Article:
He estimates that the insulation and tight construction (air leaks cut to a minimum) are heat-conservation measures that reduce artificial heating needs by 35 percent. Add in the solar gains from the south-facing glass and solarium, along with the heat-storage capacity of the concrete slab, and the $300 guarantee for heating bills is readily understood. In fact, the initial guarantee was calculated at $350 until early performance figures suggested a further $50 could be trimmed off.

In the Longman view, energy savings go a long way toward reducing the negative effects of high mortgage interest rates.

Backup heating is provided by a heat pump and a fireplace insert with Heatilator, which draws in cool air from the floor, circulates it behind the firepalce, and expels warm air into the room just above the fireplace.

Air to feed the fire (coal or wood) is ducted in directly from outdoors so that no warm interior air is consumed. This cuts heat loss and also removes any possibility that too much oxygen is removed from the room. An avid fireplace user could cut even more off that projected $300 annual heating bill.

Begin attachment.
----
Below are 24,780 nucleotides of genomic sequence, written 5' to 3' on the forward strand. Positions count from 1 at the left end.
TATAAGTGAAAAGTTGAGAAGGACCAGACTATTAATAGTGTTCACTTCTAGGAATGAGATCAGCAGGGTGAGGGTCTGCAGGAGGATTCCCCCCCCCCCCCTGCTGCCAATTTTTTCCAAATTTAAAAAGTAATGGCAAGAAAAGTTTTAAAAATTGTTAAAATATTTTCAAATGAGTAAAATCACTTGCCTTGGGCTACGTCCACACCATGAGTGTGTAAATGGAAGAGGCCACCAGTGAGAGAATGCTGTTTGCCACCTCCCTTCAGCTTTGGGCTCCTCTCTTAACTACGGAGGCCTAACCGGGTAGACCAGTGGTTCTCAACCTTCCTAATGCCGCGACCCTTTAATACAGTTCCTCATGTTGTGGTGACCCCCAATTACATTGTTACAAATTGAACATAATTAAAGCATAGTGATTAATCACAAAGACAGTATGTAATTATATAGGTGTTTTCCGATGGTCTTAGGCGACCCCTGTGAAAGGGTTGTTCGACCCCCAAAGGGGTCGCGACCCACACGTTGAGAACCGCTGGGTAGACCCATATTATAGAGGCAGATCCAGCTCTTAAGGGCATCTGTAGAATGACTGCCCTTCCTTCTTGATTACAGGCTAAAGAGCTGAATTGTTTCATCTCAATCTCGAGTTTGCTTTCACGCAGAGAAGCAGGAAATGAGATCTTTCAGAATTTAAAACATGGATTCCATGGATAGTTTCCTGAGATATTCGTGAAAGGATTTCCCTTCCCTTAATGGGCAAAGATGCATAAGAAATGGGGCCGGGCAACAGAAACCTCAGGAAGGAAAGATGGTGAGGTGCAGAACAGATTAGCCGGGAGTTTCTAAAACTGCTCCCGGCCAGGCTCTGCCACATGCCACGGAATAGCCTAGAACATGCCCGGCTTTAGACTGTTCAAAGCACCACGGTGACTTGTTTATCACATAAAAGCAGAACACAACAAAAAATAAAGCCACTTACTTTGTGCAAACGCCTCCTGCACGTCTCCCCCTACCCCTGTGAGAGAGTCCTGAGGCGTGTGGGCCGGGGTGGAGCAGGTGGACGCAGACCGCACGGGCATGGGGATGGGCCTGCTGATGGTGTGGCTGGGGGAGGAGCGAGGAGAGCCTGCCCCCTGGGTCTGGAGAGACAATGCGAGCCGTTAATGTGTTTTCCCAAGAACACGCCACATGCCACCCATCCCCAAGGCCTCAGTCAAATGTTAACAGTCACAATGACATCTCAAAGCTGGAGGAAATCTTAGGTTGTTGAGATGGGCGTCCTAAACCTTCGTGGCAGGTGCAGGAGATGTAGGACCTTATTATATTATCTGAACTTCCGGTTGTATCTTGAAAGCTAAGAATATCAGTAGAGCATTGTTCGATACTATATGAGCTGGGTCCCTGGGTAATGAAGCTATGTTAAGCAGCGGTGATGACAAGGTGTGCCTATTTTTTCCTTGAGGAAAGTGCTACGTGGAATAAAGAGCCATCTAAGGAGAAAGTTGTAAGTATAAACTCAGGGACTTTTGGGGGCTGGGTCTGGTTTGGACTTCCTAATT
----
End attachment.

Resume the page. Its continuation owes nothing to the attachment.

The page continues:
When I visited the condominiums recently, a chill February wind was blowing, making the 35-degree F. high for the day appear a whole lot colder than it actually was. Yet on sun power alone, on a fairly sunny but by no means cloud-free day, the temperature in the unit I stayed in was 66 degrees F. at 6 o'clock in the evening.

A bonus that comes with all solar construction is the light.

The bright light bathes all corners of the interior at Sea View, so that flowering plants, placed in the display units, remained blooming even during the daylight-short months of December and January.